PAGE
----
A look at mothers accused of committing the unthinkable act of taking their children's lives.
On Friday Dec 19, investigators identified the skeletal remains of a child that were found in Orlando, Fla., to be those of 3-year-old toddler Caylee Anthony. Following a six-month-long search and days of DNA tests to confirm the identity of the body, Anthony's death has been ruled a homicide. Caylee's mother Casey was charged with murder in October after the child's disappearance last summer. Caylee lived with her grandparents, Cindy and George, and her 22-year-old single mother, Casey. Caylee's grandmother placed several 911 calls after realizing her granddaughter was missing. At the time Casey Anthony told police she had not seen Caylee for 31 days and had been looking for her. In one 911 call, Cindy says, "I found my daughter's car today and it smelled like there's been a dead body in the damn car." Then, in a bizarre twist, Cindy retracted the statement, and the family insisted that Caylee was alive and had been kidnapped by a babysitter. Upon investigation, police found that the supposed apartment of the babysitter named by Casey had been vacant for more than 140 days, and that the babysitter was not an acquaintance of the Anthonys.
Casey Anthony was arrested and charged with child neglect July 16, though she was later released, on Aug. 21, after bounty hunter Leonard Padilla posted her $500,000 bail. Though Caylee's body had not been found at the time, Casey Anthony was indicted Oct. 14 on charges of first-degree murder, aggravated child abuse, aggravated manslaughter and providing false information to law enforcment. She is being held without bail at the Orange County Jail while awaiting trial.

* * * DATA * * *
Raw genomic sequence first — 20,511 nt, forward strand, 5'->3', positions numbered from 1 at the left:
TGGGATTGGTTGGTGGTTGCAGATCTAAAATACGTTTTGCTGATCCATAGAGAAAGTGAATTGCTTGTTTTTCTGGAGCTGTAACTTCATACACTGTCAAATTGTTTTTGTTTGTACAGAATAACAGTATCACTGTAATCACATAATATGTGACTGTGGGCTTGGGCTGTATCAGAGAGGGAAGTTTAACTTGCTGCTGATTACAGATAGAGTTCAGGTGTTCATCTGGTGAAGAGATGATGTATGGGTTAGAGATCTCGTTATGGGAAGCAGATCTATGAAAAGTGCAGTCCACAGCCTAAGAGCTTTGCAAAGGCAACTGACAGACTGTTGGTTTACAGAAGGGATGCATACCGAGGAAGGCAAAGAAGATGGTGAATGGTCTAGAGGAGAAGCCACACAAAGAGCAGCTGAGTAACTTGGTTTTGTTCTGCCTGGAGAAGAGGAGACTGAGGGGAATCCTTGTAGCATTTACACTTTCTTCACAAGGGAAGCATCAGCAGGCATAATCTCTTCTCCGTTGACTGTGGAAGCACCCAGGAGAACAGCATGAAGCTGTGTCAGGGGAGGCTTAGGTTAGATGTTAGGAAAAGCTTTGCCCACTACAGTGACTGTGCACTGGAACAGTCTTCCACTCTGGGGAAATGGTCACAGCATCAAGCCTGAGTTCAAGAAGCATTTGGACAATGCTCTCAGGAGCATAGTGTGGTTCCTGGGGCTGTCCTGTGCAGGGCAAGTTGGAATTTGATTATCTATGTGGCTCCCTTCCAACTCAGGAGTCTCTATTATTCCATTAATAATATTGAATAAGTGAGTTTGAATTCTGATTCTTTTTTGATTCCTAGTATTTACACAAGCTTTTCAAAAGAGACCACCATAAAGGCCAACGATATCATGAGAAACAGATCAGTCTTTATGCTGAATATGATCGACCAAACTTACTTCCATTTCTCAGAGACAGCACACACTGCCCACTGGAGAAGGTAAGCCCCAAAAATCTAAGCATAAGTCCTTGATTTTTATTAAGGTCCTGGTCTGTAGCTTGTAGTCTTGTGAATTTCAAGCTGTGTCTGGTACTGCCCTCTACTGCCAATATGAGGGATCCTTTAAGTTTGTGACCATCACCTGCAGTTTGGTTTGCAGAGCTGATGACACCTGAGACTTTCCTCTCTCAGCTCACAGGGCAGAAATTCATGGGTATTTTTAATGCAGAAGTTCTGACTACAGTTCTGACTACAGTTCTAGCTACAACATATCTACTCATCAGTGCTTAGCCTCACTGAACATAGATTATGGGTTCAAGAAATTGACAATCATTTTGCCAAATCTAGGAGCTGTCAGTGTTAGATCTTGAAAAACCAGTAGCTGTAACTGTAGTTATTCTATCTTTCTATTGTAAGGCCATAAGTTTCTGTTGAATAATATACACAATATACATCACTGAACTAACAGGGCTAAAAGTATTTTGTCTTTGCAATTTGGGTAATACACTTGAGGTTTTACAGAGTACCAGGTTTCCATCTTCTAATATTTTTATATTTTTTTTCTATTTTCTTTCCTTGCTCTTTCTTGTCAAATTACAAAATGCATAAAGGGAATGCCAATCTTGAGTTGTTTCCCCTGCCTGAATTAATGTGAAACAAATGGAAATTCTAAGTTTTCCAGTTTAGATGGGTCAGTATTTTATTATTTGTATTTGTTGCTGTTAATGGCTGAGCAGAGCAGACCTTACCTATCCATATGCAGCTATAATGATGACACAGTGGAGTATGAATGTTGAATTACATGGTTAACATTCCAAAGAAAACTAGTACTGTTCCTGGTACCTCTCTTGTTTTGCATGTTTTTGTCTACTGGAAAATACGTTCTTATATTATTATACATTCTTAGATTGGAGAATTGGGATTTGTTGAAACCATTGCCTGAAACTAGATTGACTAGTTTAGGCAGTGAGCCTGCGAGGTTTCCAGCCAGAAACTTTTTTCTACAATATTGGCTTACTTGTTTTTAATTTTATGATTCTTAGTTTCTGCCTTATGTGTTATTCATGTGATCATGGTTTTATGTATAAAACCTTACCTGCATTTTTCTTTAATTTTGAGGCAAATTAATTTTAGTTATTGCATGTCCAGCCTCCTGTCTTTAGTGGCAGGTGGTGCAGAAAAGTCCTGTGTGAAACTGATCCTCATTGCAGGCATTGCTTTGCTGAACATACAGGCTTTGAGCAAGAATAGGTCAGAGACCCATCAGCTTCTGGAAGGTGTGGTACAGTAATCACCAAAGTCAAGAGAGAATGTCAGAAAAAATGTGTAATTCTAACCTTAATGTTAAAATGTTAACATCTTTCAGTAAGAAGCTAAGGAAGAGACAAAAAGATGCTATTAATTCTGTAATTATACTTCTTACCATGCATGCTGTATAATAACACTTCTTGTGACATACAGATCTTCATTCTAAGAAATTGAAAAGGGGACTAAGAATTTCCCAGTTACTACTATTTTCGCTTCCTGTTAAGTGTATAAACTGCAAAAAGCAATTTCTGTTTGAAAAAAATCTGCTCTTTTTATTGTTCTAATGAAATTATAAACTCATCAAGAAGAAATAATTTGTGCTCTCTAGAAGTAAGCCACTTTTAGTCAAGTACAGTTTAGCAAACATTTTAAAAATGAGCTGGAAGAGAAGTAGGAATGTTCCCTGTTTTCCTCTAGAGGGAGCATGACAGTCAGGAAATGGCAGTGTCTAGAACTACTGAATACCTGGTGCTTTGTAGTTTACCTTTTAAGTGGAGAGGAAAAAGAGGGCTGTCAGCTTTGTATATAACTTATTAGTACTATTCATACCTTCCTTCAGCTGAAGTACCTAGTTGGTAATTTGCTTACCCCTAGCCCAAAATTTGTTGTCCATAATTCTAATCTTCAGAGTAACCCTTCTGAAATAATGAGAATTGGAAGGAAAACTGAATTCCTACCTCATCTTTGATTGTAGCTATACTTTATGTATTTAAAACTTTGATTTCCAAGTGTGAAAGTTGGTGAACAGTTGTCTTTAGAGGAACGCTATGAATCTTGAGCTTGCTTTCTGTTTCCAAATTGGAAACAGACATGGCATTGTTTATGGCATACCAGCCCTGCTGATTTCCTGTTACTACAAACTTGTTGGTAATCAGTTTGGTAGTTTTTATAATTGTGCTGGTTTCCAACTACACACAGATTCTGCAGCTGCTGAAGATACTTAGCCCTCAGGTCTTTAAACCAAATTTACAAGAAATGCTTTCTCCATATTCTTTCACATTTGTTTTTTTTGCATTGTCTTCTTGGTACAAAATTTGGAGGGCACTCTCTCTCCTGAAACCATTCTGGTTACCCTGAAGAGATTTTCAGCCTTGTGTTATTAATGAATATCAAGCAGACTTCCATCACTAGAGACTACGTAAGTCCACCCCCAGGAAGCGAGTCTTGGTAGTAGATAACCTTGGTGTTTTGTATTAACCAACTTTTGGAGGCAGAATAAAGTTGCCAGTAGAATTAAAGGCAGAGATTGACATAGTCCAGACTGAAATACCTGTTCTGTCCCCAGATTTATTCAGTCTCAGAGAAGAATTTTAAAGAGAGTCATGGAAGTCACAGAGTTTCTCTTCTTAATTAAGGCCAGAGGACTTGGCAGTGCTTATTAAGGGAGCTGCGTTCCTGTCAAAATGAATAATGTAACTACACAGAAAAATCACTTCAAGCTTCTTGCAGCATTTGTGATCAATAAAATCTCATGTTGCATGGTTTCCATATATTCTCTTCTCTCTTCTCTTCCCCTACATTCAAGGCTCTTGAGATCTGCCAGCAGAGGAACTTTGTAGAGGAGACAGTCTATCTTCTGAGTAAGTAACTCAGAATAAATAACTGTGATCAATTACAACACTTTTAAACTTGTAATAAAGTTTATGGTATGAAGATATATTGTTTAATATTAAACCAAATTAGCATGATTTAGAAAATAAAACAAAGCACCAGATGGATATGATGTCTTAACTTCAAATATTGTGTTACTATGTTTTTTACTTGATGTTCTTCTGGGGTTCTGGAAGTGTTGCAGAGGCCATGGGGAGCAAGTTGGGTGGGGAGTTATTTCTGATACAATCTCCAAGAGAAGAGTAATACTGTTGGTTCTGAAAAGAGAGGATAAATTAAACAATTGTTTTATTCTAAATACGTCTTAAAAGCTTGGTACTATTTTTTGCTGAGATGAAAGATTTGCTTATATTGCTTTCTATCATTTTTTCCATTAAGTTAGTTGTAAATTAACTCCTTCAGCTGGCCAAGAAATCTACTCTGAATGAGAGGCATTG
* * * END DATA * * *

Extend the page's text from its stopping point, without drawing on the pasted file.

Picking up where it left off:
In 1997, a jury found Darlie Routier guilty of murdering her sons Damon, 5, and Devon,7, on June 6, 1996, in Rowlett, Texas, as they slept. Routier blamed an intruder for the deaths in her infamous 911 call in which she frantically screamed: "Somebody broke into our house. ... They just stabbed me and my children!" Routier was arrested 12 days later on capital murder charges after conflicting evidence suggested there'd been no intruder as she'd claimed. Larry Byford testified that Routier never asked about the condition of her children when she was in the ambulance on the way to the hospital, and James Cron, an investigator on the scene, told the jury that there'd been no sign of blood or footprints outside the Routier home that would point to the presence of an intruder at the time of the crime. "It was sort of like new-fallen snow," Cron said. It was obvious that nothing had gone through it."